Journal of Public Economics
Vol. 96, Issue 9-10, Pages 645â€“650
Money is the prime incentive considered in economic models. However, recent evidence indicates that people are also greatly concerned about their social rankings. Is this solely because rank brings tangible benefits, or because in addition people have an inherent preference for high rank? This paper deployed a field experiment that provides evidence for an inherent preference. In the experiment, Vietnamese students enrolled in an English course performed significantly better on the official standardized international final test when they were told their rankings on practice tests than when they were not. This result held even when this ranking information could not be reliably communicated, thus severely attenuating the potential to bring tangible or status benefits.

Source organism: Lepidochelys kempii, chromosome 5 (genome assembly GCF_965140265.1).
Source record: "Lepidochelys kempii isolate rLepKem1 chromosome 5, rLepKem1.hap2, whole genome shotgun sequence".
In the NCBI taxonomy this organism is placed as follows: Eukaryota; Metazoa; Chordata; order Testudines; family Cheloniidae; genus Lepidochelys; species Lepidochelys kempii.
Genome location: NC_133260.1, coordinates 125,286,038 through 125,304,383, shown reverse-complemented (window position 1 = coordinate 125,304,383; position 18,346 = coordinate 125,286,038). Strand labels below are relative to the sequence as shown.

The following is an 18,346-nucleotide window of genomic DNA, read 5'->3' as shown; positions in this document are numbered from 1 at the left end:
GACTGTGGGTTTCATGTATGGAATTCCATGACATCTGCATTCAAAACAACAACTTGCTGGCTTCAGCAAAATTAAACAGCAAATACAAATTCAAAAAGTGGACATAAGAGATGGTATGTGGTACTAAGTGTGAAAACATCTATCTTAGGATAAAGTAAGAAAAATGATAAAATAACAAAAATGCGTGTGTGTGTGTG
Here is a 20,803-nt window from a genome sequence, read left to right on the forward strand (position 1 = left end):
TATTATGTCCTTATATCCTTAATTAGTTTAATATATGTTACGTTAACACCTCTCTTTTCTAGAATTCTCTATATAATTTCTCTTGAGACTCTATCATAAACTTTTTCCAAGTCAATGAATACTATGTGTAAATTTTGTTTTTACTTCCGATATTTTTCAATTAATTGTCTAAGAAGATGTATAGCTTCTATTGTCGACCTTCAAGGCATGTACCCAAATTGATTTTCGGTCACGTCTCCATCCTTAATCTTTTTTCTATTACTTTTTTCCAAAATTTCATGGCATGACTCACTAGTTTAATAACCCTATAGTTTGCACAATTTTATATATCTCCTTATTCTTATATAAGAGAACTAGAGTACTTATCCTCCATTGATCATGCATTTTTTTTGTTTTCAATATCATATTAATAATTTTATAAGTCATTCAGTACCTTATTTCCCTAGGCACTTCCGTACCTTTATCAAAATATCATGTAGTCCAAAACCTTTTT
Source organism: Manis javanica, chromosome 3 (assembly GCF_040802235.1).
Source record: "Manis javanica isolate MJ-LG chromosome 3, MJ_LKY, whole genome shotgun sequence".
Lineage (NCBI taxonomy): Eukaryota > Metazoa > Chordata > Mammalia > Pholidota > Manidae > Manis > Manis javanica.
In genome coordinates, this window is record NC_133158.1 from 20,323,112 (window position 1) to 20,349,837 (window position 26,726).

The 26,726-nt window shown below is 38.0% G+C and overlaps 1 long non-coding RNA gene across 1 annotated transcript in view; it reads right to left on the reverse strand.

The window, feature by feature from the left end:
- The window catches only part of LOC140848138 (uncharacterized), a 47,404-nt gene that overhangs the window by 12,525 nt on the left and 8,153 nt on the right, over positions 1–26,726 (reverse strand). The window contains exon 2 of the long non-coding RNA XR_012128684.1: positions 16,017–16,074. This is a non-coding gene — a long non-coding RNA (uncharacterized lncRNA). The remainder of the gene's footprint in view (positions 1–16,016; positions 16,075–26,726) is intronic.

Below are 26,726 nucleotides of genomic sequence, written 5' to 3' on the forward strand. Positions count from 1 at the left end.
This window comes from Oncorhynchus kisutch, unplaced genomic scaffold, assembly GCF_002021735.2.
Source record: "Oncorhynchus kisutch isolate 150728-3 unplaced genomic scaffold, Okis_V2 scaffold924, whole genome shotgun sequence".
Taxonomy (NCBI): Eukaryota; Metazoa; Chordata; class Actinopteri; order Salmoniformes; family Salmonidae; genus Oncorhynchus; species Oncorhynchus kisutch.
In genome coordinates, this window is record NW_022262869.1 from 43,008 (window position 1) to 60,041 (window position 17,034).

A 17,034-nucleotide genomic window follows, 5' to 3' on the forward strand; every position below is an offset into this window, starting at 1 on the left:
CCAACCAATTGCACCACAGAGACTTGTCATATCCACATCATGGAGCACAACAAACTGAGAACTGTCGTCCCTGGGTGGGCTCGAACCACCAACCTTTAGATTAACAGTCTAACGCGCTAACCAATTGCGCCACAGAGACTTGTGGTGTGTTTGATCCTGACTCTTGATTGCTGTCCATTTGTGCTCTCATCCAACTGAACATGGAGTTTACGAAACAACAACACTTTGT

Tran, Anh, and Richard Zeckhauser. "Rank as an Inherent Incentive: Evidence from a Field Experiment." Journal of Public Economics 96.9-10 (October 2012): 645–650.